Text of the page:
Once the boat comes out of the shed and she is sitting ready to go my wheels really start to turn. Is she ready? Did I put enough lashing on the solent? Rig tuned? I generally stand on the dock and stare at the boat. I look for anything that is out of place, not pretty, loose. I always find something that I don’t like. On the delivery to the starting port, I usually find 5 more things that I wish I had thought of or should have done. Hopefully there’s enough time to get them sorted either under way or while waiting for start day to arrive. Once we are in the start port, I again stand on the dock and stare. Is it all here? Do we have the right sails picked for the weather? Is the stack set for the predicted wind direction on start day? There is nothing worse than not being totally ready on your way to the start line. The race is won or lost on the dock.

OK, we made it to start day. Race day. I stand on the dock and stare one more time. Are we ready? Got the latest weather file? Routing done? Spares? Food and water? I always try to have an easy food solution for the first day/night. Wraps, with meat and cheese or premade sandwiches work well. Have we got the right VHF channel for the RC? Start time? SI’s on board? Leaving the country? Passports? Don’t forget we actually have to sail this thing. It’s one thing to get her there but now we have those expectations to manage that we talked about 2 months ago. Are they still the same? Do you still want it? How bad? Remember that the most committed always wins. If the boat is ready and the goals haven’t changed, then it’s time to Send It.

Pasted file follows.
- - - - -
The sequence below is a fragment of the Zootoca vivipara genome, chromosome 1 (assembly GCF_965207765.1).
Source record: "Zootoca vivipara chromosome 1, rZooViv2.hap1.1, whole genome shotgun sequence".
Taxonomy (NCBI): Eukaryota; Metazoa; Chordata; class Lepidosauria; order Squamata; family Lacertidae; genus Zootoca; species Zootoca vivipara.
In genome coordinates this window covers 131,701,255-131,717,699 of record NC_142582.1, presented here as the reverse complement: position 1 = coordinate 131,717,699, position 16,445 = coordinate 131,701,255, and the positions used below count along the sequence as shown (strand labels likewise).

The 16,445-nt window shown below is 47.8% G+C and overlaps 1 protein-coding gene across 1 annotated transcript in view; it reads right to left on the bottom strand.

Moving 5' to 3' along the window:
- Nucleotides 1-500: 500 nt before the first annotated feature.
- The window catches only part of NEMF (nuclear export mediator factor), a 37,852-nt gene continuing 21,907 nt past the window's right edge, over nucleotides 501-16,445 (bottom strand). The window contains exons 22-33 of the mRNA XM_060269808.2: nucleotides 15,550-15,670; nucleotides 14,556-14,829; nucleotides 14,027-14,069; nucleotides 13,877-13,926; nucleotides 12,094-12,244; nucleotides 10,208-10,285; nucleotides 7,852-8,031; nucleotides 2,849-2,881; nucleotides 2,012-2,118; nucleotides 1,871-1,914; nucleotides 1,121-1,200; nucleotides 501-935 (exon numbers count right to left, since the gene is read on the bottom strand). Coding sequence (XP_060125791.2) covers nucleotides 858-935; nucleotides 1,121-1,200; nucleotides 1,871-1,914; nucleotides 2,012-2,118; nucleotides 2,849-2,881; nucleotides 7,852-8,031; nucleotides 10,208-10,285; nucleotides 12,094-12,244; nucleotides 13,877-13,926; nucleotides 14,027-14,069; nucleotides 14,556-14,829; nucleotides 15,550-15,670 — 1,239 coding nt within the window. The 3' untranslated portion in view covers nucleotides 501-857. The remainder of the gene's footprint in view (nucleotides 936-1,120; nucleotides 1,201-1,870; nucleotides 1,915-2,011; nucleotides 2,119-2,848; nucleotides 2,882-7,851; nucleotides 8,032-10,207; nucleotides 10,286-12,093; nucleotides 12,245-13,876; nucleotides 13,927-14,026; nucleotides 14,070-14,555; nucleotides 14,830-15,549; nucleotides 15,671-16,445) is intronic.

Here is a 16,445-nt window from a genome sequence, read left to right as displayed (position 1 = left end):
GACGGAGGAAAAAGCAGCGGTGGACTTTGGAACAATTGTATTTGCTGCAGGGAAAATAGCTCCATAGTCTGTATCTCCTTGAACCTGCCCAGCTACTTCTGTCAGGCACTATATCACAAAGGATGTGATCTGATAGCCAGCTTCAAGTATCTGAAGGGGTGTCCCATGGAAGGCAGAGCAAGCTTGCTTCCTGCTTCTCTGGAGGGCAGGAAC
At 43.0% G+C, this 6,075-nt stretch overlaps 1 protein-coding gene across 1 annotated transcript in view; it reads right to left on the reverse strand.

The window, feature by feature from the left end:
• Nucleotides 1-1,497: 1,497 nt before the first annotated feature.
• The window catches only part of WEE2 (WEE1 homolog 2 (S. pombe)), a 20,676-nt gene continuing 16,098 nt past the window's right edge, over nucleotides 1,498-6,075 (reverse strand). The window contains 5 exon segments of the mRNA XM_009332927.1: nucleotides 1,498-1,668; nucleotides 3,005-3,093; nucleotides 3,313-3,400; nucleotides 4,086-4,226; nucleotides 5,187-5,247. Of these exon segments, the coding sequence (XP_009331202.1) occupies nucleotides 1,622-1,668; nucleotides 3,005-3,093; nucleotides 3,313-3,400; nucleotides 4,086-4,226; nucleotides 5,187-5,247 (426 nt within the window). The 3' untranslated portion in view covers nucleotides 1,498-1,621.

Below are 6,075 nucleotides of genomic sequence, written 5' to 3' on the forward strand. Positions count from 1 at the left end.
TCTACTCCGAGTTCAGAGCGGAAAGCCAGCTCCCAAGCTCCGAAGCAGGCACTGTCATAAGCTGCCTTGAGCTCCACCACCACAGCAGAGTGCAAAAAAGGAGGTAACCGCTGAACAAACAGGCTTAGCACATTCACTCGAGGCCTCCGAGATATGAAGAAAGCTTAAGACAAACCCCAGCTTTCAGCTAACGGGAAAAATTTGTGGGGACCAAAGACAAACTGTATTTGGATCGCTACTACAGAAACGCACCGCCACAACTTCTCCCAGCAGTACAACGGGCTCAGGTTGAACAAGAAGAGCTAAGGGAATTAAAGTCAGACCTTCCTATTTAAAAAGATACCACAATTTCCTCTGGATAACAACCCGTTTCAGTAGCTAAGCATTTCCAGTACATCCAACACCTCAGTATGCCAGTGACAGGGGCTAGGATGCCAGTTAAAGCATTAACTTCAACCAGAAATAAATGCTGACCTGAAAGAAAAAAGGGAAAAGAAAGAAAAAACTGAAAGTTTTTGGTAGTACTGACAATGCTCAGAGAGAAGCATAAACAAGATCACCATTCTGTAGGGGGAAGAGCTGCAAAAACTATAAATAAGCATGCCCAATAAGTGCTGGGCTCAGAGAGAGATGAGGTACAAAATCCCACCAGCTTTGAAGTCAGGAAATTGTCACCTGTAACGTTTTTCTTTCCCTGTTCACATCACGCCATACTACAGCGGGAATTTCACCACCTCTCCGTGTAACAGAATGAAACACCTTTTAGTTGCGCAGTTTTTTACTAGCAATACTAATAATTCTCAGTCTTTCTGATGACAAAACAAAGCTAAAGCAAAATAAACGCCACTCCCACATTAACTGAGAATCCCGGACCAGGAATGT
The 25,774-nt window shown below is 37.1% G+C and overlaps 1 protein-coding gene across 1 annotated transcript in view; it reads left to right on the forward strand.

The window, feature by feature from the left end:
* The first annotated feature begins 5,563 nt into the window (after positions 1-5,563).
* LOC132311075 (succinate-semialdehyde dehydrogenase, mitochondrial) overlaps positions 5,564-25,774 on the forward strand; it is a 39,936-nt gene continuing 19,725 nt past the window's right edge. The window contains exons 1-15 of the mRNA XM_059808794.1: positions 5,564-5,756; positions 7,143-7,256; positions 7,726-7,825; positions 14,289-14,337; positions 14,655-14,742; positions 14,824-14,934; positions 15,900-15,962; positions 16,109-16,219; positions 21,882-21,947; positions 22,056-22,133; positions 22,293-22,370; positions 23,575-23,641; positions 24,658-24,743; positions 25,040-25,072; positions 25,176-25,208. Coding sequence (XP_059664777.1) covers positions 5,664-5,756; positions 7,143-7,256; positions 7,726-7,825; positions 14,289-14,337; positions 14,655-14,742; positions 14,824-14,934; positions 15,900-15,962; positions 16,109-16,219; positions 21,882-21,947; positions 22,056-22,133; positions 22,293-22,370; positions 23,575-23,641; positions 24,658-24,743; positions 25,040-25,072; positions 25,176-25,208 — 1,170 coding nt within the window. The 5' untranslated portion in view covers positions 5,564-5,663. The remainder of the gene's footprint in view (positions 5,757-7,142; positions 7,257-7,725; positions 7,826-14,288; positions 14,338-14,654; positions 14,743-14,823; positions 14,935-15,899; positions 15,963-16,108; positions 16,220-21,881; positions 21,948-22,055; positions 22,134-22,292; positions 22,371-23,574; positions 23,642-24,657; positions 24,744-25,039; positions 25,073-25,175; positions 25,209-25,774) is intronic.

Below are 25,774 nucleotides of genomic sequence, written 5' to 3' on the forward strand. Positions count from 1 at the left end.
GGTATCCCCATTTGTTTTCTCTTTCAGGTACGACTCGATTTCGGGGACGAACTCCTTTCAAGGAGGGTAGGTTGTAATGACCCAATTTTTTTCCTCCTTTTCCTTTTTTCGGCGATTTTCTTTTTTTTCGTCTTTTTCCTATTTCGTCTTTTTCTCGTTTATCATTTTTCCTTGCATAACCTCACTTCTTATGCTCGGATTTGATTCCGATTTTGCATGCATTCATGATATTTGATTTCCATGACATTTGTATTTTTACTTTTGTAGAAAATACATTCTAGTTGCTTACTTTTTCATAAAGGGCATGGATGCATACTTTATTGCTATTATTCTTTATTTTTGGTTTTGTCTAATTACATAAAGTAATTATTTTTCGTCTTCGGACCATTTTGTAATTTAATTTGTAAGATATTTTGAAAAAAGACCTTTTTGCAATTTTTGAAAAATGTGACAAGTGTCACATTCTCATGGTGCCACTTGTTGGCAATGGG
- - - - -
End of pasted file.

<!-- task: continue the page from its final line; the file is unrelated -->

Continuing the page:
After the gun goes off and you are on your way, now it’s time to manage the boat and yourself. Something will break, it always does. Can you fix it when it does? If you’ve done a good job putting the boat and kit together it should be no problem. If it’s you that breaks, can you handle it? Med kit? Hopefully, if you have done all you can physically and mentally in the end you will do well. No offense, but I hope I did it better and I get in before you.

georacing maui jim 11thHourLogos bainbridge Pabst Blue Ribbon Style Guide PBR002 SeaBags nort sails
ocean planet energy karver WeAreNeutral AIRX windcheck one15 NauticalChannel Logo recover and drive BillyBlackLogo hyatt place watt and sea AARP
sealogic helly hansen M6 FOCB logo_FINAL bef-logo SfS friends of eastern prom epaint neb ON Logo warrior sailing tall ships portland class-40 cyc charleston_yacht_logo_rebuild_final spoiled